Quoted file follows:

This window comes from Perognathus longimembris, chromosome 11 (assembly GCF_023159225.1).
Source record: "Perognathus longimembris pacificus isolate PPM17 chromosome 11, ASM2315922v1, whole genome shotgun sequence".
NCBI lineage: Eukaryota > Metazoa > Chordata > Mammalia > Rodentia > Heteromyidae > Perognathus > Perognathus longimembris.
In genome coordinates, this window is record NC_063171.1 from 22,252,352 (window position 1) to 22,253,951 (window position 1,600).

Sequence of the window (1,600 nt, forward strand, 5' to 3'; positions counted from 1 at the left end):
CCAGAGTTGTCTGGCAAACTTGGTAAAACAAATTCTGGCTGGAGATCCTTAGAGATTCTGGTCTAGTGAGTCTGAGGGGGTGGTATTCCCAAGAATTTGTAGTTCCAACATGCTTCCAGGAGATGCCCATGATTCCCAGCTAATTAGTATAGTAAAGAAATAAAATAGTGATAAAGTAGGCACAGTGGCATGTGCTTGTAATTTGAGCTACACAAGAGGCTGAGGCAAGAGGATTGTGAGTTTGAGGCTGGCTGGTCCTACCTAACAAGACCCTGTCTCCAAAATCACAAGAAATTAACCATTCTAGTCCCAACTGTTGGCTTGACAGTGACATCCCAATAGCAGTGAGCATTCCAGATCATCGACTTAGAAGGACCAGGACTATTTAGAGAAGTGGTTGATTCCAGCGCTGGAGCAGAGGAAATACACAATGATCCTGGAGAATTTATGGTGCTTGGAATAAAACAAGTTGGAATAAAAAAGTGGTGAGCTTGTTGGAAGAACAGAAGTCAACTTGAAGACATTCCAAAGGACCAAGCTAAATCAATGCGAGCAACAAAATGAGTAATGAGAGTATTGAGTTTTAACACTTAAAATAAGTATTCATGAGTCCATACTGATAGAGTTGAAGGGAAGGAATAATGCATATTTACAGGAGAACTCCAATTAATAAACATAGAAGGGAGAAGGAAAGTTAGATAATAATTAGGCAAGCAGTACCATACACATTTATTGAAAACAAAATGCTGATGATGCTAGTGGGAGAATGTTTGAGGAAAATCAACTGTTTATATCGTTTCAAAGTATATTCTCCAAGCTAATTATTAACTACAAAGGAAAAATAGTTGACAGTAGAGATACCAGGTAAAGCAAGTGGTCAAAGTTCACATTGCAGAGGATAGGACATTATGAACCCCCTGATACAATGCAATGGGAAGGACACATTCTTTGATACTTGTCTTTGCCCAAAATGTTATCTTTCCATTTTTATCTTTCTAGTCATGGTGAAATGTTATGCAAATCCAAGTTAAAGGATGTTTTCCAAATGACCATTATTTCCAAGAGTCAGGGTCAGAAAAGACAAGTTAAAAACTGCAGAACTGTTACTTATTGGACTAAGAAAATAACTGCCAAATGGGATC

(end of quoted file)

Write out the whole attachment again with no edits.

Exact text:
This window comes from Perognathus longimembris, chromosome 11 (assembly GCF_023159225.1).
Source record: "Perognathus longimembris pacificus isolate PPM17 chromosome 11, ASM2315922v1, whole genome shotgun sequence".
NCBI lineage: Eukaryota > Metazoa > Chordata > Mammalia > Rodentia > Heteromyidae > Perognathus > Perognathus longimembris.
In genome coordinates, this window is record NC_063171.1 from 22,252,352 (window position 1) to 22,253,951 (window position 1,600).

Sequence of the window (1,600 nt, forward strand, 5' to 3'; positions counted from 1 at the left end):
CCAGAGTTGTCTGGCAAACTTGGTAAAACAAATTCTGGCTGGAGATCCTTAGAGATTCTGGTCTAGTGAGTCTGAGGGGGTGGTATTCCCAAGAATTTGTAGTTCCAACATGCTTCCAGGAGATGCCCATGATTCCCAGCTAATTAGTATAGTAAAGAAATAAAATAGTGATAAAGTAGGCACAGTGGCATGTGCTTGTAATTTGAGCTACACAAGAGGCTGAGGCAAGAGGATTGTGAGTTTGAGGCTGGCTGGTCCTACCTAACAAGACCCTGTCTCCAAAATCACAAGAAATTAACCATTCTAGTCCCAACTGTTGGCTTGACAGTGACATCCCAATAGCAGTGAGCATTCCAGATCATCGACTTAGAAGGACCAGGACTATTTAGAGAAGTGGTTGATTCCAGCGCTGGAGCAGAGGAAATACACAATGATCCTGGAGAATTTATGGTGCTTGGAATAAAACAAGTTGGAATAAAAAAGTGGTGAGCTTGTTGGAAGAACAGAAGTCAACTTGAAGACATTCCAAAGGACCAAGCTAAATCAATGCGAGCAACAAAATGAGTAATGAGAGTATTGAGTTTTAACACTTAAAATAAGTATTCATGAGTCCATACTGATAGAGTTGAAGGGAAGGAATAATGCATATTTACAGGAGAACTCCAATTAATAAACATAGAAGGGAGAAGGAAAGTTAGATAATAATTAGGCAAGCAGTACCATACACATTTATTGAAAACAAAATGCTGATGATGCTAGTGGGAGAATGTTTGAGGAAAATCAACTGTTTATATCGTTTCAAAGTATATTCTCCAAGCTAATTATTAACTACAAAGGAAAAATAGTTGACAGTAGAGATACCAGGTAAAGCAAGTGGTCAAAGTTCACATTGCAGAGGATAGGACATTATGAACCCCCTGATACAATGCAATGGGAAGGACACATTCTTTGATACTTGTCTTTGCCCAAAATGTTATCTTTCCATTTTTATCTTTCTAGTCATGGTGAAATGTTATGCAAATCCAAGTTAAAGGATGTTTTCCAAATGACCATTATTTCCAAGAGTCAGGGTCAGAAAAGACAAGTTAAAAACTGCAGAACTGTTACTTATTGGACTAAGAAAATAACTGCCAAATGGGATC